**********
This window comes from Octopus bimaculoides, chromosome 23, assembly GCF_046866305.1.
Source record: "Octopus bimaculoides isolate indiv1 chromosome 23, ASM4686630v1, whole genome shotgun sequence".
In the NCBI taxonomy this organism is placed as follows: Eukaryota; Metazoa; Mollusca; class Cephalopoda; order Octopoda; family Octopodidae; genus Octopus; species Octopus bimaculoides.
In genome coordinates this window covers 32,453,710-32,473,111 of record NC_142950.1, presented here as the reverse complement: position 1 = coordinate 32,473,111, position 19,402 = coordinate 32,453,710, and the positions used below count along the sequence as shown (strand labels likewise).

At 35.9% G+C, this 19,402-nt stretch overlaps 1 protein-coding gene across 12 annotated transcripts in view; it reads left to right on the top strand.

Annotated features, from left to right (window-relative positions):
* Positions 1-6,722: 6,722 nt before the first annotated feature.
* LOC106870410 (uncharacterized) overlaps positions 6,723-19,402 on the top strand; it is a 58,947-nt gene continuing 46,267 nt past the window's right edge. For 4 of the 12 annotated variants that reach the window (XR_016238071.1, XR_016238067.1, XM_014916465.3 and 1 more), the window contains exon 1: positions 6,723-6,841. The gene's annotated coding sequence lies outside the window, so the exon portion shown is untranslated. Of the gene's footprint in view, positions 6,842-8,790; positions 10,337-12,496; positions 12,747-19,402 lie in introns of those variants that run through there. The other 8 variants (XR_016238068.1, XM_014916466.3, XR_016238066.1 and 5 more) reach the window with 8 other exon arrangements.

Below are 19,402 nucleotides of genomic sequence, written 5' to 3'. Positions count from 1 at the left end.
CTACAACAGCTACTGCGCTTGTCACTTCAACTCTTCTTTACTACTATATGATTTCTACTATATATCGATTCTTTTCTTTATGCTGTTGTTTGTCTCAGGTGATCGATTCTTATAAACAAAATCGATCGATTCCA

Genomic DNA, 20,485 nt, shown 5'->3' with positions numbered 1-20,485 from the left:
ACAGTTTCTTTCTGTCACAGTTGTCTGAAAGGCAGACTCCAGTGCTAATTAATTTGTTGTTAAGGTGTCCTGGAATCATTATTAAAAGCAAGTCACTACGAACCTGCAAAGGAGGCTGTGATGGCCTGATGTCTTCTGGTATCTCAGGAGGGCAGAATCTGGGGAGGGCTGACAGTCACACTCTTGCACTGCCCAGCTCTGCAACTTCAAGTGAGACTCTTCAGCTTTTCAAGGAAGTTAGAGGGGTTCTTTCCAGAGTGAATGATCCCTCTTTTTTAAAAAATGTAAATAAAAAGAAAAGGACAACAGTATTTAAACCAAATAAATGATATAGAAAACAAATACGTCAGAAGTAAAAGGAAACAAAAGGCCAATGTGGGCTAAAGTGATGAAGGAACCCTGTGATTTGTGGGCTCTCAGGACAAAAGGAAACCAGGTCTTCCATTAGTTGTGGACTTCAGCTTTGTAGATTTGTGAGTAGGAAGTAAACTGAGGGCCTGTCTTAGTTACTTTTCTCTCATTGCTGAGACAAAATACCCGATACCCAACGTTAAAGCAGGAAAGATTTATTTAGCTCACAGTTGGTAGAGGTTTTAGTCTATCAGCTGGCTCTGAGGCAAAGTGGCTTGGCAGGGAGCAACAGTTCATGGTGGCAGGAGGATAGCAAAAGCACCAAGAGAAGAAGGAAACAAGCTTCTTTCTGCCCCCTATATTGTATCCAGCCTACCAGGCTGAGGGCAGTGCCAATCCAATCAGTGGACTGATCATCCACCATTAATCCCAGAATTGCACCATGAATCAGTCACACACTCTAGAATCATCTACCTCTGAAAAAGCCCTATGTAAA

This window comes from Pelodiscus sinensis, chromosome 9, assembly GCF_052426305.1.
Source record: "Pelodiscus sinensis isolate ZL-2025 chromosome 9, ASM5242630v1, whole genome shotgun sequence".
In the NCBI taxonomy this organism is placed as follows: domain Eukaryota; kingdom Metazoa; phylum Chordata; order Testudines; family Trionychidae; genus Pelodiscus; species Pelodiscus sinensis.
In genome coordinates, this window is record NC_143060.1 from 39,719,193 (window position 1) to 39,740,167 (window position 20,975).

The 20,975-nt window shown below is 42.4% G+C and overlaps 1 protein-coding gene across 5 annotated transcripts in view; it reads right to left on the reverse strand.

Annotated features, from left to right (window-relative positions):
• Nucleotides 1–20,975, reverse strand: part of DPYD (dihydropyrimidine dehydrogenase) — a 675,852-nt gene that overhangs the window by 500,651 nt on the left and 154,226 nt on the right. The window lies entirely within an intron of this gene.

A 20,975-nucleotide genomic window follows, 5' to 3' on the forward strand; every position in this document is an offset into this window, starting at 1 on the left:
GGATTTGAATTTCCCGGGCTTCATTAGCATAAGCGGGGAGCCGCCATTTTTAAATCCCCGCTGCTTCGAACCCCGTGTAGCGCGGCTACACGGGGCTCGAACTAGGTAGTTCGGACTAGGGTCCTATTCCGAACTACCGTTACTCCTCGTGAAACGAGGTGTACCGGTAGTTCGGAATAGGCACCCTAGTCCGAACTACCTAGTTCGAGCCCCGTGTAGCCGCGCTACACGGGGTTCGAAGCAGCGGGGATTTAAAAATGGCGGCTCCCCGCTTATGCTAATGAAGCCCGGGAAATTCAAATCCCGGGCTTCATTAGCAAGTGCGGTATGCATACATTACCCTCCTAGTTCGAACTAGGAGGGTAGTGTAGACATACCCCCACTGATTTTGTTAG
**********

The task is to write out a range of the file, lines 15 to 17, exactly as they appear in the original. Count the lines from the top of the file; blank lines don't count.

In the NCBI taxonomy this organism is placed as follows: domain Eukaryota; kingdom Metazoa; phylum Chordata; order Testudines; family Trionychidae; genus Pelodiscus; species Pelodiscus sinensis.
In genome coordinates, this window is record NC_143060.1 from 39,719,193 (window position 1) to 39,740,167 (window position 20,975).

The 20,975-nt window shown below is 42.4% G+C and overlaps 1 protein-coding gene across 5 annotated transcripts in view; it reads right to left on the reverse strand.